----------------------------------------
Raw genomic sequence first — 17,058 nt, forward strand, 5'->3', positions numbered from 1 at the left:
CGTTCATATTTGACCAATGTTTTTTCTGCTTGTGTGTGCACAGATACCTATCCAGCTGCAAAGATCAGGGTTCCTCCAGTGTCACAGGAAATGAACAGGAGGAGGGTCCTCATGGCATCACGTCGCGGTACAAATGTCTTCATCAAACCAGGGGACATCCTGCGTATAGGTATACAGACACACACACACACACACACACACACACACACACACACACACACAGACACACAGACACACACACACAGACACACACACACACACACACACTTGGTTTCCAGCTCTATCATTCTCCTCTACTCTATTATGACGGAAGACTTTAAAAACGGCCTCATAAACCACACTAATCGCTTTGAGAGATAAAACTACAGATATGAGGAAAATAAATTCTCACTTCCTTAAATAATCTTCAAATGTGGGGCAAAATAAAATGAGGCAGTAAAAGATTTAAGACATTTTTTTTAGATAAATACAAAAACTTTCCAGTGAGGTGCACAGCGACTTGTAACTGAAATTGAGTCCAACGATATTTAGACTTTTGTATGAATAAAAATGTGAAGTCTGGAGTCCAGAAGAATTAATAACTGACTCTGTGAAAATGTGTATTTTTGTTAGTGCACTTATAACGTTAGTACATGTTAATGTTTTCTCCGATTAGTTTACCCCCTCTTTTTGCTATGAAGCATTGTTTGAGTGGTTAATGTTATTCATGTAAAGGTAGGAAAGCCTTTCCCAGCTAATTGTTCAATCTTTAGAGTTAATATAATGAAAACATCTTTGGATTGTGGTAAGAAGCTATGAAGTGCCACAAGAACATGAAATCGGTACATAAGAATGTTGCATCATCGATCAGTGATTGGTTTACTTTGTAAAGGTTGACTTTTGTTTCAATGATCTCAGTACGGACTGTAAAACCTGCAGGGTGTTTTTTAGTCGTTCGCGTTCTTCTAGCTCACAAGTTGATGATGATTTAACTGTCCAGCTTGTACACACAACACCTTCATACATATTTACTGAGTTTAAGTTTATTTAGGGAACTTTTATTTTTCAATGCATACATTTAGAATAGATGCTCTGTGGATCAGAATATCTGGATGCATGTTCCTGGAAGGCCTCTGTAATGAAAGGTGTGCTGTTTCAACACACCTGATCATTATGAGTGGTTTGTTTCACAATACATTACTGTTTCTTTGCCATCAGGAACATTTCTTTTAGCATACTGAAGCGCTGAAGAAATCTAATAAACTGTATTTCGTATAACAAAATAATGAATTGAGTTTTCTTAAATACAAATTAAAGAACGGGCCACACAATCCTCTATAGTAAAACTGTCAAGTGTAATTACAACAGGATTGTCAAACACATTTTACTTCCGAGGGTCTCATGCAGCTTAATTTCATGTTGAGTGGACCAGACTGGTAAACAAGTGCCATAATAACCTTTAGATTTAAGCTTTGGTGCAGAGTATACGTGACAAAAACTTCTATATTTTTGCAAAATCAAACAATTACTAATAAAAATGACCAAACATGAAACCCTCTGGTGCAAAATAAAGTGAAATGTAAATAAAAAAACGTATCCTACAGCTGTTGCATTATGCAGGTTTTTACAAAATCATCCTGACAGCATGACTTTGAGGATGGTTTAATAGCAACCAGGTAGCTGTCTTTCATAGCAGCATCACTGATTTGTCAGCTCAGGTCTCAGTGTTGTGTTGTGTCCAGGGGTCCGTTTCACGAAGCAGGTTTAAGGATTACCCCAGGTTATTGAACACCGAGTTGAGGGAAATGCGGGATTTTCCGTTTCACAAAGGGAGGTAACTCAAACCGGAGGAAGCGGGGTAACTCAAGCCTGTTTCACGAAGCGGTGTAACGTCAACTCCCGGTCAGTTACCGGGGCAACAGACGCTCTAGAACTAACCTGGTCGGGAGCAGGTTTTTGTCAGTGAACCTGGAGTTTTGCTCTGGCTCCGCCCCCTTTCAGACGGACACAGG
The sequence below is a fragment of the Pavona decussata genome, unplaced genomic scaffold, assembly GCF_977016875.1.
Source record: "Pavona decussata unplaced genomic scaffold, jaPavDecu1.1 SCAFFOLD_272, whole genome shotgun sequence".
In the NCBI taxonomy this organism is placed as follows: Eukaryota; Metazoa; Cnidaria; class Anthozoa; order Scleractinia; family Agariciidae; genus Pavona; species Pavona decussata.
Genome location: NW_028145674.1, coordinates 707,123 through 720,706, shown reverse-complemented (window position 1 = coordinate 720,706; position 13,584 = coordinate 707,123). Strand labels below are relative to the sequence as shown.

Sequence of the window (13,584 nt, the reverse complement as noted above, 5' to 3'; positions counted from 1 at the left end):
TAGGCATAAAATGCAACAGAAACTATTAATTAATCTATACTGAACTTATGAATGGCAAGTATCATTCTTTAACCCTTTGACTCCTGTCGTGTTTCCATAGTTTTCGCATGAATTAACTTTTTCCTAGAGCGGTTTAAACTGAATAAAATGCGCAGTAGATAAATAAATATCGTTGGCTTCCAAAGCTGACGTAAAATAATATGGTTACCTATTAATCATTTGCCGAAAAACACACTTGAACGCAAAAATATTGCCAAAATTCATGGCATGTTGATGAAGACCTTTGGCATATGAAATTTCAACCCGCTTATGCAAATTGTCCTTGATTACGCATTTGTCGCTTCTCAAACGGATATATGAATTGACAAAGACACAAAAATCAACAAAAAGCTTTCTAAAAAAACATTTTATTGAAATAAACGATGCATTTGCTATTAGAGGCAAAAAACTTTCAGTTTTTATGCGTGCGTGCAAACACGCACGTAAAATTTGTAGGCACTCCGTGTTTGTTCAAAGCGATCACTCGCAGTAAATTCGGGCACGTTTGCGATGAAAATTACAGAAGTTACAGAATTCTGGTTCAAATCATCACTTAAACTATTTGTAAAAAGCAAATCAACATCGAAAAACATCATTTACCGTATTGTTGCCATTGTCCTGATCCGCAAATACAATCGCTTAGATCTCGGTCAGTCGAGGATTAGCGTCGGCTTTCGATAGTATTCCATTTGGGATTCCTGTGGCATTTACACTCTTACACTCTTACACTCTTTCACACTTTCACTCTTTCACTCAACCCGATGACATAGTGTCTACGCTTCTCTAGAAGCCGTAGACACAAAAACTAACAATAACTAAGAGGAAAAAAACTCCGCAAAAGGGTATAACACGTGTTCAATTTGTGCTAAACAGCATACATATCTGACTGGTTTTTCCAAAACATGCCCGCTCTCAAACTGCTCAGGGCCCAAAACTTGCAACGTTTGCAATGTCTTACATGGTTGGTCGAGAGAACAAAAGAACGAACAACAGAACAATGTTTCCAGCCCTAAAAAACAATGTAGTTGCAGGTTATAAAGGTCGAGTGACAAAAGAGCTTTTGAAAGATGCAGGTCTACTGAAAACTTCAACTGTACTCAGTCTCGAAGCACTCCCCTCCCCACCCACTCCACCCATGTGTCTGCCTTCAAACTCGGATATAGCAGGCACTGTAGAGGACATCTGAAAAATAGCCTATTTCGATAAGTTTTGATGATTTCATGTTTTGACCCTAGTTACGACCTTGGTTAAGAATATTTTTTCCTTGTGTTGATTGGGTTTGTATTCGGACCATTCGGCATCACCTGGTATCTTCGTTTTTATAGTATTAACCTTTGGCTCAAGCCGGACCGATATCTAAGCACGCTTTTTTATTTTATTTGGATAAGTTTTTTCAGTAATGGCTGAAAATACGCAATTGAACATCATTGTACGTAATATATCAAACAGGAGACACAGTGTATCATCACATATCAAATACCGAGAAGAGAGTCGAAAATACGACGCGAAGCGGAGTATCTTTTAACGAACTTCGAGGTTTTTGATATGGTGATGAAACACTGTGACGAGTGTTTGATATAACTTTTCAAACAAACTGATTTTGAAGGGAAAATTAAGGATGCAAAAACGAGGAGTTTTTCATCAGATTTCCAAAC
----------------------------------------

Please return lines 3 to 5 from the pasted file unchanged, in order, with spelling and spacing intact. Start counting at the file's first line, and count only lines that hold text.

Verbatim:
The sequence below is a fragment of the Pavona decussata genome, unplaced genomic scaffold, assembly GCF_977016875.1.
Source record: "Pavona decussata unplaced genomic scaffold, jaPavDecu1.1 SCAFFOLD_272, whole genome shotgun sequence".
In the NCBI taxonomy this organism is placed as follows: Eukaryota; Metazoa; Cnidaria; class Anthozoa; order Scleractinia; family Agariciidae; genus Pavona; species Pavona decussata.